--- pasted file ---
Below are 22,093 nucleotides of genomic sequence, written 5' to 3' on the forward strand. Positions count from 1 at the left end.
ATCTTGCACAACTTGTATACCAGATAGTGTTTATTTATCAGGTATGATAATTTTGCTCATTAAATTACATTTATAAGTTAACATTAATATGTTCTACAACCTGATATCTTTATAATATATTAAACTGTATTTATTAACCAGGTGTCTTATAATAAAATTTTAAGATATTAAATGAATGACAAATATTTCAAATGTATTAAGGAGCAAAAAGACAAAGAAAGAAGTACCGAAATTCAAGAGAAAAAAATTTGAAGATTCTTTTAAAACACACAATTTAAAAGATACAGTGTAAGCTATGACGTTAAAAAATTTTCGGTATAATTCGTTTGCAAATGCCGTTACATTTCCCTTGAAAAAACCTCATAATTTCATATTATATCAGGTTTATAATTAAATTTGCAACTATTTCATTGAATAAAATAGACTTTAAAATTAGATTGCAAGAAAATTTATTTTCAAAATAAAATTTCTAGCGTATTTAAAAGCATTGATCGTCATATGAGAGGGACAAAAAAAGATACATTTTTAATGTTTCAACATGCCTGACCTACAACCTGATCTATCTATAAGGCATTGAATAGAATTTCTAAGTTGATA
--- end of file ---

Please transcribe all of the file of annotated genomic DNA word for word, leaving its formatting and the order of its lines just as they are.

Below are 22,093 nucleotides of genomic sequence, written 5' to 3' on the forward strand. Positions count from 1 at the left end.
ATCTTGCACAACTTGTATACCAGATAGTGTTTATTTATCAGGTATGATAATTTTGCTCATTAAATTACATTTATAAGTTAACATTAATATGTTCTACAACCTGATATCTTTATAATATATTAAACTGTATTTATTAACCAGGTGTCTTATAATAAAATTTTAAGATATTAAATGAATGACAAATATTTCAAATGTATTAAGGAGCAAAAAGACAAAGAAAGAAGTACCGAAATTCAAGAGAAAAAAATTTGAAGATTCTTTTAAAACACACAATTTAAAAGATACAGTGTAAGCTATGACGTTAAAAAATTTTCGGTATAATTCGTTTGCAAATGCCGTTACATTTCCCTTGAAAAAACCTCATAATTTCATATTATATCAGGTTTATAATTAAATTTGCAACTATTTCATTGAATAAAATAGACTTTAAAATTAGATTGCAAGAAAATTTATTTTCAAAATAAAATTTCTAGCGTATTTAAAAGCATTGATCGTCATATGAGAGGGACAAAAAAAGATACATTTTTAATGTTTCAACATGCCTGACCTACAACCTGATCTATCTATAAGGCATTGAATAGAATTTCTAAGTTGATA